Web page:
About Us

“Creating opportunity for low-income people is a hallmark of our work at The Kresge Foundation,” says President Rip Rapson. “Our programs reflect the inflection points where we think we can actually make a difference in the life trajectories of people who are poor, disadvantaged or underserved in fundamental ways.” 

The Kresge Foundation is a $3 billion private, national foundation headquartered in Metropolitan Detroit, in the suburb community of Troy, that works to expand opportunities in America's cities through grantmaking and investing in arts and culture, education, environment, health, human services, community development and our place-based efforts in Detroit.

In 2013, the Board of Trustees approved 316 awards totaling $122 million; $128 million was paid out to grantees over the course of the year. In addition,our Social Investment Practice made commitments totaling $16 million in 2013.

The way we work

Kresge has redefined itself as a strategic philanthropy, having completed a historic transition that began in 2007. Long known for its exclusive use of the challenge grant to help local communities raise the funds necessary for major construction and renovation projects, it now employs an array of funding methods to address and advance a set of narrowly defined programmatic objectives.

“The brilliance of Sebastian Kresge is best exhibited in his guiding wish that the foundation ‘promote human progress,’” explains Elaine D. Rosen, chairwoman of the Board of Trustees. “It is the responsibility of the board and staff to interpret his maxim and to take the foundation where it needs to go to be relevant in the 21st century. Redefining ourselves as a strategic philanthropy represents our efforts to fulfill this responsibility.” 

How it all began

In 1924, with an initial gift of $1.6 million, Sebastian Spering Kresge established The Kresge Foundation in Detroit. Twelve years earlier, he and his partner, John G. McCrory, opened the first five-and-10-cent store – a revolutionary merchandising idea at the time – and parlayed the concept and operations into a chain of stores that were incorporated as the S.S. Kresge Company. Many years later, the enterprise became known as Kmart.

Sebastian Spering KresgeSebastian chaired the first foundation board meeting and then served as treasurer until his death in 1966, at age 99. By then, he had contributed $60.5 million to the foundation. All along, he maintained a steadfast commitment to charitable giving.

For more than 80 years, his mandate to promote human progress was realized through the support of fundraising campaigns to build capital projects – libraries, hospitals, schools, museums, community centers and the like – that, over the years, have contributed to the creation of the nation’s nonprofit infrastructure.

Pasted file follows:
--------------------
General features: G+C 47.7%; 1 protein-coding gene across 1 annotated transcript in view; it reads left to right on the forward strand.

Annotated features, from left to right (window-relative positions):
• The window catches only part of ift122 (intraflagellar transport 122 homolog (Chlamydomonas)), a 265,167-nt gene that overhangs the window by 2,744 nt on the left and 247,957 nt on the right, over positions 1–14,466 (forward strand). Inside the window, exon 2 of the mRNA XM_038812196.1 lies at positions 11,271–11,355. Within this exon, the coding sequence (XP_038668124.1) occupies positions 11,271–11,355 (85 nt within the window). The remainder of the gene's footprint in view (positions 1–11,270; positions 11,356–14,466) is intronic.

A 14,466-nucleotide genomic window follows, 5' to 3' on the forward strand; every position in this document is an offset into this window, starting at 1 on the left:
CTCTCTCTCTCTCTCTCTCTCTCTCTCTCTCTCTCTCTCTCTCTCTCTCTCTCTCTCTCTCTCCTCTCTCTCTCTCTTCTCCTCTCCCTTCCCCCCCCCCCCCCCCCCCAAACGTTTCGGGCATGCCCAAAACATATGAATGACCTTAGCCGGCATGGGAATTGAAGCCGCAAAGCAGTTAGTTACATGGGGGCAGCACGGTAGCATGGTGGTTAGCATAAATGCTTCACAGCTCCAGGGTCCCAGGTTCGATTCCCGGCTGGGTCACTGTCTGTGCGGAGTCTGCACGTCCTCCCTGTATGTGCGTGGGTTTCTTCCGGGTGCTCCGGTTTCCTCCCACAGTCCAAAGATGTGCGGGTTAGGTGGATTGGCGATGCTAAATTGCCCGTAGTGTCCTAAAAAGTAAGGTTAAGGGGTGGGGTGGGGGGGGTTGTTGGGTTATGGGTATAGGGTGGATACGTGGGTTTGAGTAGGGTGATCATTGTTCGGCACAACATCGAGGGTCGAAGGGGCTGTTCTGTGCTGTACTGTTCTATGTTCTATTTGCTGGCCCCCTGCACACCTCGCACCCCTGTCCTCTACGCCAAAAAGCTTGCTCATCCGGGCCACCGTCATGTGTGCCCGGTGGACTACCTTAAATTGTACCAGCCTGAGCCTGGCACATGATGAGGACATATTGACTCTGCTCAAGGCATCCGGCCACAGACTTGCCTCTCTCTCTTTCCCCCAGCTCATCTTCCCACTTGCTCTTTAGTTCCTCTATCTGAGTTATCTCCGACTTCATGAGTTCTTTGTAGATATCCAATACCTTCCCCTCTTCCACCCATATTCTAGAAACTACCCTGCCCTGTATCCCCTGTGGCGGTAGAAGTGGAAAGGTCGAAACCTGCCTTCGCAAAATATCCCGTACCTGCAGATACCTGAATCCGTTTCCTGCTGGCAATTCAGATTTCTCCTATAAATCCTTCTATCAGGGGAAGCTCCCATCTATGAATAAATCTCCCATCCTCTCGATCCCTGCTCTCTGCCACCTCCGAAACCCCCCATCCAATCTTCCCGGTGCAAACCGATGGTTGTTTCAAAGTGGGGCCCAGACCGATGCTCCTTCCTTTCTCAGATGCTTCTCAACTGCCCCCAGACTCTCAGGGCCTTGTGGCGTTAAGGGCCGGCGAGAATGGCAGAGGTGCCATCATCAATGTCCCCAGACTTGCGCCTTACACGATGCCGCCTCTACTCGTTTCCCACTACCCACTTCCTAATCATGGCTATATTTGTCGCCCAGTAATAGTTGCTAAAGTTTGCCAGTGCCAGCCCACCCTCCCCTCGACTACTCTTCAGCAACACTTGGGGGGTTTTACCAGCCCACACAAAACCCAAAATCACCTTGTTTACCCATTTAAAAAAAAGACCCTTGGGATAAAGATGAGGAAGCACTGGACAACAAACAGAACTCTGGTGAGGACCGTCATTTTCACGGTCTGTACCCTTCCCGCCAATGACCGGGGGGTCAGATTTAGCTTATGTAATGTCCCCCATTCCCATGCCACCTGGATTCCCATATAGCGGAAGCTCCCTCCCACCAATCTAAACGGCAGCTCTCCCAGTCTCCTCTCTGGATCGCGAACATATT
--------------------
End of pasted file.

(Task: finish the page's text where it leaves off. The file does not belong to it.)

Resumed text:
The Kresge challenge grant created community excitement, spurred the growth of a nonprofit’s donor base, and helped the organization reach its fundraising goal.

“Giving away money is not an easy job,” Sebastian once observed. “Money alone cannot build character or transform evil into good; it cannot restore the influence and vitality of the home; neither can it maintain the valleys and plains of peace. Spent alone, it might as well stay in the vaults .... It cries for full partnership with leaders of character and good will.”

The Kresge Foundation today

Kresge’s broad fields of interest have become seven narrowly defined programs – Arts and Culture, Community Development, Detroit, Education, Environment, Health, and Human Services. Each has a particular point of view with long-term goals and strategies to guide our grantmaking and investing. We partner with those committed to the needs of poor individuals and communities – small, mid-size and large nonprofit organizations, intermediaries, and the public and private sectors.

Undergirding all of our work are our values:

  • We work to create opportunity, have community impact, foster institutional transformation, and promote environmental conservation.
  • We practice calculated risk taking, a commitment to innovation and collaboration and a belief in the intrinsic benefits of diversity.
  • We are fulfilling our mission to promote human progress by helping improve the lives of poor and low-income children and adults and underserved urban and rural communities.

Ongoing Kresge family involvement

For more than eight decades, the Kresge family has provided guidance and inspiration for the foundation. Following Sebastian Kresge’s tenure on the board of trustees, the following descendants have served or are serving on the board today: son, Stanley Sebastian Kresge; grandson, Bruce A. Kresge; granddaughters, Deborah McDowell, Katherine Lutey, Susan Drewes and Cynthia Kresge. 

In total, the board is composed of 12 trustees, all of whom keep sight of the fact that this highly regarded national institution is also a family foundation.